But not only LJers & FA fans, but also Bush are standing on your coffins, and our Yank coffins, dear sir, talking about your terrorism in ways that link it, directly & indirectly, to the war in Iraq. That, to me & to you is vile.

Can we regard that part of it as resolved?

Now your quotes do sneak Iraq back in, too. As I said, probably inevitable. Certainly tracing direct causal links is suspect, but ignoring all connections may also be suspect, if a lesser suspect. Hard to prove either way. Let's set that aside, perhaps, as agreeing on massive unclarity, shall we?

But since Iraq is raised, whether justly or not, and on both sides, I think it appropriate to weigh in. If you object, I'll certainly understand, and you need not read further.

From what I've been reading, the accumulating evidence is that this was not, in Iraq, primarily a war against terrorism, and it does not seem to have been a war that made the world any safer from terrorism, or is even likely to. (I haven't seen that case carefully made. Have you?) Yes, it removed one of the most vile world leaders from the stage. But, sadly, there are so many to choose from. Why Saddam? I fear the mixture has more to do with the oedipal issues in the Oval Office than those of his critiquers, not to mention oil, and (though you may not be aware of this part) a strained reading of the Book of Revelations.

I fear, good sir, that Americans may have been lied to about the reasons for starting a war. And I warn you that, if this is true, or the extent to which it is true... well, I have very strong feelings about that, feelings that get re-aroused daily, by the suffering of military families in my office. Yes, I recognize the first casualty of war. But this does not make me like it any better for its being commonplace. Perhaps you'll permit me those feelings?

The preparations for after the war, which was never supposed to be long, appear to have been almost wantonly, or at least irresponsibly poor. The finger, at this point, appears to be moving back to those around Bush. This does not improve my temper, working with families where a parent is going back for their 2nd or 3rd tour of duty, and with exit plans that have not yet inspired confidence in me. (Have you seen plans that seem, to you, adequate to the gravity of the situation?)

On to the second posting....
avus From: avus Date: July 9th, 2005 04:22 am (UTC) (Link)

Blathering on.....

And that Bush is in office a second time -- something, I hasten to add, that my wife & I worked feverishly to prevent -- is in large part due to his standing on the coffins of our dead, and doing so in a way that tried frantically to cut off serious debate. (And that largely succeded, for which the opposition bears blame, too.) Try doing serious debate on the Iraq war in my town, a military town, and see how far you get. Understandable, yes, but sad and dangerous.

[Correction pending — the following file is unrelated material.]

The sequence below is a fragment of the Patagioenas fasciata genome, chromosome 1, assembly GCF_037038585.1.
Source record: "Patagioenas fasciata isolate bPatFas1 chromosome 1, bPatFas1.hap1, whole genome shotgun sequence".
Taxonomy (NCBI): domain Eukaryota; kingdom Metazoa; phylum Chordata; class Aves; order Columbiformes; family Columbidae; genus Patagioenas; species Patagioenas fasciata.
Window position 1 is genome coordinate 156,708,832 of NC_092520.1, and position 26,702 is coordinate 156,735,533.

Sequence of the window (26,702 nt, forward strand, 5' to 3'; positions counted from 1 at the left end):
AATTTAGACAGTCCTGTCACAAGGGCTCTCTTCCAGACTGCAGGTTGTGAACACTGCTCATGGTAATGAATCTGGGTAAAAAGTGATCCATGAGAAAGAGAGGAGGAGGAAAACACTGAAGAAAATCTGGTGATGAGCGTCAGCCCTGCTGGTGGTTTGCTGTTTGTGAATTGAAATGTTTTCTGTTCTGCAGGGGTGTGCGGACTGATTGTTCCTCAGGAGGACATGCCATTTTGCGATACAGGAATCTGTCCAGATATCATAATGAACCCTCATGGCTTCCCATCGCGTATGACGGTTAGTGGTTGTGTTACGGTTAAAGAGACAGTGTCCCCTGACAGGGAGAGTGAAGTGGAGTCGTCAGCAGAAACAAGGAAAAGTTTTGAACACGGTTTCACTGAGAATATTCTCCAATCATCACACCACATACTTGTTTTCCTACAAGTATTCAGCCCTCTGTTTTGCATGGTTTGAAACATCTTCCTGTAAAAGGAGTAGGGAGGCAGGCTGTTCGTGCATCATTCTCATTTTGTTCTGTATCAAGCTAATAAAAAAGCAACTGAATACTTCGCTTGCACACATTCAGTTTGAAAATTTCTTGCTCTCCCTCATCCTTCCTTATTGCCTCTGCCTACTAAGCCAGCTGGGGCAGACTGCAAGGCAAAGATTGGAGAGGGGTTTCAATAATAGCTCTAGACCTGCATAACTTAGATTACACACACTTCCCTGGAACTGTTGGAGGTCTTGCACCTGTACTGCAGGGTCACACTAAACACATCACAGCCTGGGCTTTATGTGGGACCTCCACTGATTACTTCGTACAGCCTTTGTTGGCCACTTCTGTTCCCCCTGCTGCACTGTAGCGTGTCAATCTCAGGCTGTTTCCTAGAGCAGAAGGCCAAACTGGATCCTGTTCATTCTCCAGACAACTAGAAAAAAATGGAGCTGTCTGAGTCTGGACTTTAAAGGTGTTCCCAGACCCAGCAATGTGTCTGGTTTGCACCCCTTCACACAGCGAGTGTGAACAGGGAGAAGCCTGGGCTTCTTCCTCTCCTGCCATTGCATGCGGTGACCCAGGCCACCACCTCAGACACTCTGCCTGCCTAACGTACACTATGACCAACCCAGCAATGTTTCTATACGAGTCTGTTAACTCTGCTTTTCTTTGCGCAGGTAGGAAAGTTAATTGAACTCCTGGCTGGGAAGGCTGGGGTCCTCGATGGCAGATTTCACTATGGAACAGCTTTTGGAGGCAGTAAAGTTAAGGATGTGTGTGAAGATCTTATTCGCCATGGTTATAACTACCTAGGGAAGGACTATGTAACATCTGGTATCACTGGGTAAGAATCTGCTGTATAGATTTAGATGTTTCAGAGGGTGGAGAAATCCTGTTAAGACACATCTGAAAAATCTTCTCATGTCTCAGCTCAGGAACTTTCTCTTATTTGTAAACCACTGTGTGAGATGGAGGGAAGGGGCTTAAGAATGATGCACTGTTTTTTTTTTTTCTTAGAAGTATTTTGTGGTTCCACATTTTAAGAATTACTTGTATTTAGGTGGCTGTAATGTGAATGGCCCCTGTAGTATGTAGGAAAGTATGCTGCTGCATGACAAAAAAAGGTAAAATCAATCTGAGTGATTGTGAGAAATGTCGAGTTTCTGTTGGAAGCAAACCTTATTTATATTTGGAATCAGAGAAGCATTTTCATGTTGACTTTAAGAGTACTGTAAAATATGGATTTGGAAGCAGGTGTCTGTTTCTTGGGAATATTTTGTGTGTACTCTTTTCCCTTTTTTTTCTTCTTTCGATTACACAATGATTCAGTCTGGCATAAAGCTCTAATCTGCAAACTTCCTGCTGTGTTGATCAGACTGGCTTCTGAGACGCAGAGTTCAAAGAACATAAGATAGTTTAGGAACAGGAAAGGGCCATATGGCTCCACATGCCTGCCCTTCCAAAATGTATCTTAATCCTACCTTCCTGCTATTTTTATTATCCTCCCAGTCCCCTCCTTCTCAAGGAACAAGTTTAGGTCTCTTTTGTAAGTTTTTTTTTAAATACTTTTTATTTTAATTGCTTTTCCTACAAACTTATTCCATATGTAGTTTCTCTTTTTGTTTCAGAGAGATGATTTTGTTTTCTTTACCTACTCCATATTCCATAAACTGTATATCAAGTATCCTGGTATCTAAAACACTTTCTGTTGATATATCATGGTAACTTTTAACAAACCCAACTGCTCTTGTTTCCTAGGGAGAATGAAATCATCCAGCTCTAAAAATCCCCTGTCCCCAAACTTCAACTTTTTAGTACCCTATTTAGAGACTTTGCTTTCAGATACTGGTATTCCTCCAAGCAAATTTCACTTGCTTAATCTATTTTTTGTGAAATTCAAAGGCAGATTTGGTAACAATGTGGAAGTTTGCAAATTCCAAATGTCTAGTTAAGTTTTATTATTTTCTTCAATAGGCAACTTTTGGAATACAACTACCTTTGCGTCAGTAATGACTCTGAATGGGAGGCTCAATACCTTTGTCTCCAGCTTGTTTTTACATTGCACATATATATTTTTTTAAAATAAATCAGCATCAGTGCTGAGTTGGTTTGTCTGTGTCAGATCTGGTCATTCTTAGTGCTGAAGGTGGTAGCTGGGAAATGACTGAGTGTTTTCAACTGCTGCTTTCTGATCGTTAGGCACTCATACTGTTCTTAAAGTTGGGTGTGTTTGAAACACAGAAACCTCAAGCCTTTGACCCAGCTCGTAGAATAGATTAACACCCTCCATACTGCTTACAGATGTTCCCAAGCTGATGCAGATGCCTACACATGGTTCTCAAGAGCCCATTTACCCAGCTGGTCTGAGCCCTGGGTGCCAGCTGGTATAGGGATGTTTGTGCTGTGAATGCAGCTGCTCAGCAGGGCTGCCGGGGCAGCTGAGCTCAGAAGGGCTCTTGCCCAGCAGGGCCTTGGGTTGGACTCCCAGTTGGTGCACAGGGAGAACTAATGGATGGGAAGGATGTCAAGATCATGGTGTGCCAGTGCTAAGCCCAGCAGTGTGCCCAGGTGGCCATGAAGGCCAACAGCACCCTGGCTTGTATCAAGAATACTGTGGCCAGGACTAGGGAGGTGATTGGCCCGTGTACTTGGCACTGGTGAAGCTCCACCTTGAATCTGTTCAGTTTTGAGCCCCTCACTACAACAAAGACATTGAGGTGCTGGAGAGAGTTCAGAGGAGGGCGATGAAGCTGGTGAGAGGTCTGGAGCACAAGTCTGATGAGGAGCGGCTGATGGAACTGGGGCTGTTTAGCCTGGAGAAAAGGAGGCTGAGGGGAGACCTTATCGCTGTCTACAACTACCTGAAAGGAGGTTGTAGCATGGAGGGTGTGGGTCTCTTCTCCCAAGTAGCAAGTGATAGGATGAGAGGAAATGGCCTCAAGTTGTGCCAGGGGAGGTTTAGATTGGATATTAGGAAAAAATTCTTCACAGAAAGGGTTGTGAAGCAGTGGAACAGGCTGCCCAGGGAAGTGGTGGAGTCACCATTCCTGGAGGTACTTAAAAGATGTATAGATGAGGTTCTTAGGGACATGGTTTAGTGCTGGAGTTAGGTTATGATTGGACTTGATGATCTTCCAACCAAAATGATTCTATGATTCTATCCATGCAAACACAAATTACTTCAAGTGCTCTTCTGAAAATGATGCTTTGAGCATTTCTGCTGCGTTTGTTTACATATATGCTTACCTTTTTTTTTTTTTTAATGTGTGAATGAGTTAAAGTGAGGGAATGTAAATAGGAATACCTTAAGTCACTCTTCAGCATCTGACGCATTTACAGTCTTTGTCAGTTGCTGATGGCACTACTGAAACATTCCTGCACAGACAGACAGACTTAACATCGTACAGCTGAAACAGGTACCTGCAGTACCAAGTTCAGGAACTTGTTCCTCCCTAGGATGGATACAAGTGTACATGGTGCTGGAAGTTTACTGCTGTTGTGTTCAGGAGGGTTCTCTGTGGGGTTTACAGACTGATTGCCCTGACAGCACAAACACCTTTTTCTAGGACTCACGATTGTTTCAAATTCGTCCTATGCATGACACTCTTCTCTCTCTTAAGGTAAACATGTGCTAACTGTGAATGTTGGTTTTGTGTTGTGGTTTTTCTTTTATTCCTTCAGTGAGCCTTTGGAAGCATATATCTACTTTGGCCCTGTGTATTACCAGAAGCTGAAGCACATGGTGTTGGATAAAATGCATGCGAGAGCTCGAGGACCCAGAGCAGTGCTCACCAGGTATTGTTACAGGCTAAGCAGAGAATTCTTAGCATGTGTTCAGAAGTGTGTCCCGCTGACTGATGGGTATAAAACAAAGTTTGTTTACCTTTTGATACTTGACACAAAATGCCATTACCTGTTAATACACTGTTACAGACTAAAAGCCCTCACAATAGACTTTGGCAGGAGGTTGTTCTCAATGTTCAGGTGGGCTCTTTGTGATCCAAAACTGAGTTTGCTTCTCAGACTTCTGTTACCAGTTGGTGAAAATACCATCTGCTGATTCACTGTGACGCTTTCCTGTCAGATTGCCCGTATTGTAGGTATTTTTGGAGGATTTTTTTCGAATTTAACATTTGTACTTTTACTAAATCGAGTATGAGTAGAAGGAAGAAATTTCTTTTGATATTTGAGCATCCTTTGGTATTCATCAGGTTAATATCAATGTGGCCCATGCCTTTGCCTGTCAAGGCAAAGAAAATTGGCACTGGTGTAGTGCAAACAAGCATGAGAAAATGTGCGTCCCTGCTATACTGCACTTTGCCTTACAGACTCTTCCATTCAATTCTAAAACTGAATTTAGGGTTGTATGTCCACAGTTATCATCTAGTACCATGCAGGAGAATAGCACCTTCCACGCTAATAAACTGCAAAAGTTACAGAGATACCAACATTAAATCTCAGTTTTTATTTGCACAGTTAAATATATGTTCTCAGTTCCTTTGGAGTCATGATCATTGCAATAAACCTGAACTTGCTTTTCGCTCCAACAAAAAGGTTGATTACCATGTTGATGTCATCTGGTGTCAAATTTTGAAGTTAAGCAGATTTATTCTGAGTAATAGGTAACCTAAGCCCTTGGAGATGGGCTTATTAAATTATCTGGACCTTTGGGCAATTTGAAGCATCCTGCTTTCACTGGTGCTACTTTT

I'm not claiming to know how to fight terrorism. You Brits have a lot more experience than we Yanks, given Ireland. But it appears to be quite different from, say, Gulf War I. Clearly, in spite of Bushian rhetoric linking it to Pearl Harbor, there was no clear return address to the bombings of 9/11. Perhaps we must live with terrorism -- that may be our late 20th & 21st c. cross to bear, and so shoulder our struggle to deflect and limit it as much as we can. This will be on-going, costly, and liable to ghastly failures, where mass murder comes again.

But clearly how to combat terrorism needs better thought that what has already been received by the American public, at least, from their leaders on both sides. I don't have to draw on either Churchill (whom I greatly admire) or Chamberlain as my only choices -- which is what too much Bush-talk appears to suggest. I doubt, in the end, that either of them will work. Mlitary strategy is not my strong suit, but Bush-talk is not about opening this debate, but about closing it off, either in a directly threatening way, or in a "Father Knows Best" way.

I have revulsion to all wars, but that, I consider, healthy, realistic and certainly part of my family's tradition. Wars are repulsive, and anything that takes that away is in the same category as "incident". Since they are repulsive, it seems that, in a democracy, we have a responsibility to continually ask if this is the right war, in the right place, fought in the right way, and for the right reasons. Anything less is obscenity. We owe it to our troops & their families, and to the most vulnerable in our land who suffer because of resources directed elsewhere. And for that, we both agree, open debate is critical.

In the US, anything like open debate is quickly squashed by Bush & his minions as defeatist. I cry "Untrue and Obscenity!" Please join me in this.